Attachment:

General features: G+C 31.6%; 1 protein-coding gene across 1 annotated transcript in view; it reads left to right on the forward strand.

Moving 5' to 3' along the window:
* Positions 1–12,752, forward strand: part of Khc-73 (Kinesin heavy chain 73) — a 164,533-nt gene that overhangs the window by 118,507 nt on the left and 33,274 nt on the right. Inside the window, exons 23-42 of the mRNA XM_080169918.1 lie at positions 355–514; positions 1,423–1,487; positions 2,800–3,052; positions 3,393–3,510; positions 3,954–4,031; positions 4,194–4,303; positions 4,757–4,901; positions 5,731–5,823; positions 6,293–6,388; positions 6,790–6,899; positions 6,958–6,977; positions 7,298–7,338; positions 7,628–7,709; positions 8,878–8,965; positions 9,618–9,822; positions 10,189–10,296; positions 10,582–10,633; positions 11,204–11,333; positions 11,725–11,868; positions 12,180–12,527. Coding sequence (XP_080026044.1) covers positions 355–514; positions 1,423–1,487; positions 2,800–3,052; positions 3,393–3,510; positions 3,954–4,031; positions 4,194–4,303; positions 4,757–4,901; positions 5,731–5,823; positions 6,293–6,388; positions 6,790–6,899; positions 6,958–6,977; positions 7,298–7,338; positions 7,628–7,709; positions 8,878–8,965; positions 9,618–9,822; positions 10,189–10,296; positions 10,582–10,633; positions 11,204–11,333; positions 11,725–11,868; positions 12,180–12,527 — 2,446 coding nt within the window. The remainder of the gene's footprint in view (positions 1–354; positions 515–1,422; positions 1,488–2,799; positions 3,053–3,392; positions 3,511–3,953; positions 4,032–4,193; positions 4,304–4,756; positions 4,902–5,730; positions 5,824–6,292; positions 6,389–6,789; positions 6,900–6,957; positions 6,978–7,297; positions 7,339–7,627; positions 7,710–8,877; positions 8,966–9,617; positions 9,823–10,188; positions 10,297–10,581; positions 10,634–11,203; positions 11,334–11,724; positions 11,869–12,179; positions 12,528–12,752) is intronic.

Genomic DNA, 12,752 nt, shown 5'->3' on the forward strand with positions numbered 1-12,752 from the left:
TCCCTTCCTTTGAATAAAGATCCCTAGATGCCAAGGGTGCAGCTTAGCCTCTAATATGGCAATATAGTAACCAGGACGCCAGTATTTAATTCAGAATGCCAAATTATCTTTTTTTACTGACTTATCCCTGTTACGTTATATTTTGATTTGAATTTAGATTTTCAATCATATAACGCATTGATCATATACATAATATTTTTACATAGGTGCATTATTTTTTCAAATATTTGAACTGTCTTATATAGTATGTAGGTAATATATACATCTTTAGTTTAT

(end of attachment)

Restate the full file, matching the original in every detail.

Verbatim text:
General features: G+C 31.6%; 1 protein-coding gene across 1 annotated transcript in view; it reads left to right on the forward strand.

Moving 5' to 3' along the window:
* Positions 1–12,752, forward strand: part of Khc-73 (Kinesin heavy chain 73) — a 164,533-nt gene that overhangs the window by 118,507 nt on the left and 33,274 nt on the right. Inside the window, exons 23-42 of the mRNA XM_080169918.1 lie at positions 355–514; positions 1,423–1,487; positions 2,800–3,052; positions 3,393–3,510; positions 3,954–4,031; positions 4,194–4,303; positions 4,757–4,901; positions 5,731–5,823; positions 6,293–6,388; positions 6,790–6,899; positions 6,958–6,977; positions 7,298–7,338; positions 7,628–7,709; positions 8,878–8,965; positions 9,618–9,822; positions 10,189–10,296; positions 10,582–10,633; positions 11,204–11,333; positions 11,725–11,868; positions 12,180–12,527. Coding sequence (XP_080026044.1) covers positions 355–514; positions 1,423–1,487; positions 2,800–3,052; positions 3,393–3,510; positions 3,954–4,031; positions 4,194–4,303; positions 4,757–4,901; positions 5,731–5,823; positions 6,293–6,388; positions 6,790–6,899; positions 6,958–6,977; positions 7,298–7,338; positions 7,628–7,709; positions 8,878–8,965; positions 9,618–9,822; positions 10,189–10,296; positions 10,582–10,633; positions 11,204–11,333; positions 11,725–11,868; positions 12,180–12,527 — 2,446 coding nt within the window. The remainder of the gene's footprint in view (positions 1–354; positions 515–1,422; positions 1,488–2,799; positions 3,053–3,392; positions 3,511–3,953; positions 4,032–4,193; positions 4,304–4,756; positions 4,902–5,730; positions 5,824–6,292; positions 6,389–6,789; positions 6,900–6,957; positions 6,978–7,297; positions 7,339–7,627; positions 7,710–8,877; positions 8,966–9,617; positions 9,823–10,188; positions 10,297–10,581; positions 10,634–11,203; positions 11,334–11,724; positions 11,869–12,179; positions 12,528–12,752) is intronic.

Genomic DNA, 12,752 nt, shown 5'->3' on the forward strand with positions numbered 1-12,752 from the left:
TCCCTTCCTTTGAATAAAGATCCCTAGATGCCAAGGGTGCAGCTTAGCCTCTAATATGGCAATATAGTAACCAGGACGCCAGTATTTAATTCAGAATGCCAAATTATCTTTTTTTACTGACTTATCCCTGTTACGTTATATTTTGATTTGAATTTAGATTTTCAATCATATAACGCATTGATCATATACATAATATTTTTACATAGGTGCATTATTTTTTCAAATATTTGAACTGTCTTATATAGTATGTAGGTAATATATACATCTTTAGTTTAT